But in the decade since its introduction, other rums rose to compete with it (if not actually supplant it). El Dorado’s own 3 YO is one of the better ones; and there is Havana Club 3 YO, Flor de Caña 4 YO White, Beenleigh’s new underpowered 3 YO, plus old faithfuls like Bacardi Blanca and Superior, or Don Q Crystal, a raft of indifferent Panamanian blancos. But the main thugs out to blacken the 3 Star’s eye are the Probitas/Veritas Jamaican/Barbadian blend released by Foursquare, the titanic twins of Worthy Park’s Rum Bar and Hampden’s Rum Fire (Appleton / Wray’s Overproof has always been around), the ever increasing footprint of young or unaged white agricoles, and, of course, the brutal clairins of Haiti which make killer daiquiris Plantation could only dream of in 2012. Against these flavour bombs, the rather meek-in-comparison flavour profile of Plantation’s 3 Star rum doesn’t bring much to the table any more.

Moreover there is an emergent strain of creative bartenders who are unacknowledgedbut very realnon-brand competitors as well. These gals and guys, with options on their shelf I could only have dreamed about a decade ago, are hot snot enthusiastic about creating their own “house” blends of rums from any number of pure base rums to which they have access. These are made into concoctions that punch up aspects their creators want in their own cocktails or house drinks, that have bigger and bolder flavours and which take the best of all worlds into a single blended rum no other company is making. As Robin Wynne from Toronto remarked to me when I solicited his opinion, “You could probably blend El Dorado 3YO, RumBar Silver, Chairman’s Silver, Doorly’s White and come up with a better blend. 3 Star is safe, but I want flavour.”

Against these kinds of orcas snapping at its fins, you’d think the Plantation 3 Star is having a hard time holding on to its market position. But I argue that what it lacks in adaptability or boldness as a rum, it makes up for in its ubiquity, versatility and ease of use… and, not to be underestimated, its continuing affordability. I have heard stories about huge cash back incentives for bars, and selling at close to, or below, production cost to capture market share in that segment, while pricing it higher (but still affordably) in retail to give the illusion of value, but the upshot of such practices (if true) is of course to allow it to continually move cases, and to some extent to undercut the supplier distilleries who provide the cheap bulk but also make their own whites in direct competition, but at higher prices. It’s the Bacardi pricing model of the 1960s-1980s, the one that allowed them to dominate the Caribbean distilleries for decades, and kept them tied down as bulk commodity-level suppliers.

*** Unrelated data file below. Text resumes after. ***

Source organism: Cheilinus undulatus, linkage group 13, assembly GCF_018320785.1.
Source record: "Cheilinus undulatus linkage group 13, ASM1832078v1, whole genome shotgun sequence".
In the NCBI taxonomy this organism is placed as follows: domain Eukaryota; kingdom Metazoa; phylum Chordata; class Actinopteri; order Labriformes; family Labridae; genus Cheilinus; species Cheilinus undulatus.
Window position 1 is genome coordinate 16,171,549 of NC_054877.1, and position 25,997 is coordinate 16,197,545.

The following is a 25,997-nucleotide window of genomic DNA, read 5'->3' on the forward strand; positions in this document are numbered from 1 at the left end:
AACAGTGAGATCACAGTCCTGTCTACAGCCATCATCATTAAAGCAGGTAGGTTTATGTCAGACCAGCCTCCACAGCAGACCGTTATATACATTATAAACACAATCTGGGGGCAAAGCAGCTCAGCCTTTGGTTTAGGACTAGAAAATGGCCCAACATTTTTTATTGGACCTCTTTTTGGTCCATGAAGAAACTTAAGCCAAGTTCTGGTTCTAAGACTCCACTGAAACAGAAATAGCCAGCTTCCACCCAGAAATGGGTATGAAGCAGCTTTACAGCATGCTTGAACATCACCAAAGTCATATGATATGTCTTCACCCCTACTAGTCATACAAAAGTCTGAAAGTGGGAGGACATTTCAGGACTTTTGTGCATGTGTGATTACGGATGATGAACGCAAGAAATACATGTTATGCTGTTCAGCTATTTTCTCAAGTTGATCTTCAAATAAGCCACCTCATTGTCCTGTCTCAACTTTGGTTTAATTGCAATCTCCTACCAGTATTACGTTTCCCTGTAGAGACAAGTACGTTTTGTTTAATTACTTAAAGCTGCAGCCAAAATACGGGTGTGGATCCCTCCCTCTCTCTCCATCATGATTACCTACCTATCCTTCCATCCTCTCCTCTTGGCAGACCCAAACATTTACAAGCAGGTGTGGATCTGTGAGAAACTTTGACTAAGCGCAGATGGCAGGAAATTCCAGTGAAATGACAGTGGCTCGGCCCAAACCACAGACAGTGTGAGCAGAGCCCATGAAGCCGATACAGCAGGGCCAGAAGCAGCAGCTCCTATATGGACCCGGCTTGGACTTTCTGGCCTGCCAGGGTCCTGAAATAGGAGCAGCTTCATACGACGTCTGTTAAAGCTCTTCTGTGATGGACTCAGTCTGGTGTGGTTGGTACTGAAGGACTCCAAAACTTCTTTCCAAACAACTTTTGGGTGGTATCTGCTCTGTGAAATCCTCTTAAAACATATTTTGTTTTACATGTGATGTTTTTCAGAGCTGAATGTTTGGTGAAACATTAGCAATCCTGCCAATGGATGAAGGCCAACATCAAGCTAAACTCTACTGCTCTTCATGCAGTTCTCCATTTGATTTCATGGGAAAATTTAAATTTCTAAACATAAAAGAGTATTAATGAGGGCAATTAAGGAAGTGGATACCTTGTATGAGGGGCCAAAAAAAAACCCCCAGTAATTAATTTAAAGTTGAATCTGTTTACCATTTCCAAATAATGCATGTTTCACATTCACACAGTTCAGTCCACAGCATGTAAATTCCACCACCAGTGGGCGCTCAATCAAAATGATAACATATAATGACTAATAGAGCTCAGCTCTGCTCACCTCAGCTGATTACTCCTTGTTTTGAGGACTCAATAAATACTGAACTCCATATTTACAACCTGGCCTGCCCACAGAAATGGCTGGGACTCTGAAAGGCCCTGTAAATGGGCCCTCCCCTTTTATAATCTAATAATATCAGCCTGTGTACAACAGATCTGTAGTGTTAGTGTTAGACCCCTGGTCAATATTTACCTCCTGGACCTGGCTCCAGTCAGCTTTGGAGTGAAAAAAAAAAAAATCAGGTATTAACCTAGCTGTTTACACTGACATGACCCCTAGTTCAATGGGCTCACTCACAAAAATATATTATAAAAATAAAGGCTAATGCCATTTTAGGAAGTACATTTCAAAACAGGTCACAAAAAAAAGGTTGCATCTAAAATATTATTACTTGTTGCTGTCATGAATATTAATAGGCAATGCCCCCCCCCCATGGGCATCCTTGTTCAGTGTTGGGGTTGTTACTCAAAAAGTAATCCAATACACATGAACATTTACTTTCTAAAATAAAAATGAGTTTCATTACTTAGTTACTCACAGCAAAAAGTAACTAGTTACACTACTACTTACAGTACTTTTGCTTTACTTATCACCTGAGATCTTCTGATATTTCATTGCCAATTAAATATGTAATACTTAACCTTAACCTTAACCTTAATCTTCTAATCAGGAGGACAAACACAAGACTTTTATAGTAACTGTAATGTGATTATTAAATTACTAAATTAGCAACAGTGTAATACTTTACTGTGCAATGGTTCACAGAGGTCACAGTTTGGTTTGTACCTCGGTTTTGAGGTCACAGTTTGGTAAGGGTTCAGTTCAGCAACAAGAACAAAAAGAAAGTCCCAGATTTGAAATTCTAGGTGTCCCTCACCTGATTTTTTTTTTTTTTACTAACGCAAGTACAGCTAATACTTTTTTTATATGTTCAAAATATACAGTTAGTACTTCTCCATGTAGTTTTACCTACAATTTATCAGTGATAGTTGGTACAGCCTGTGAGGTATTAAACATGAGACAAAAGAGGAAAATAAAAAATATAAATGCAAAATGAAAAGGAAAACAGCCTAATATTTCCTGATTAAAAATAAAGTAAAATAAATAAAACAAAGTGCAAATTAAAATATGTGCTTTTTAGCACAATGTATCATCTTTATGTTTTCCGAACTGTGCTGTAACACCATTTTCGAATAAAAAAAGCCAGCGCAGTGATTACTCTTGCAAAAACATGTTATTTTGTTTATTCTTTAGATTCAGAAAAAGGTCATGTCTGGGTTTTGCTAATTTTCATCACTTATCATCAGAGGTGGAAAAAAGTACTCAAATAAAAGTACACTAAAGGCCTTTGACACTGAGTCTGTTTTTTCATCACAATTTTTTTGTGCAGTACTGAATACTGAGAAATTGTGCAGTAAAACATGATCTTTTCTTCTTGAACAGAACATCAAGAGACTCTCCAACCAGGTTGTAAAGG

That aside, and like it or not, the rum can be used all over the place, and it is certainly priced to move, which are the very attributes it used itself to dethrone the white mixers that came before it. It’s competitive edge therefore arises from being a low cost “every-rum” that can be easily found, used a lot and has some chopsand in that capacity it continues to sell, be used, and drunk, in quantities that justify its production to this day.

Overtaken it might have been, but it hasn’t hit its sell-by date just yet, and it would be a mistake to count it out too quickly. It will likely continue to remain in service for the foreseeable future.


Acknowledgements

  • My thanks go out to Robin Wynne in Toronto, who gave me valuable insights and tips regarding the rum, others like it and the bar scene, and pointed me down some avenues I had not considered.
  • Also, hat tip to Gregers Nielsen in Denmark, with whom I discussed aspects of my thinking regarding the rum and who, as always, provided trenchant observations and critiques of his own.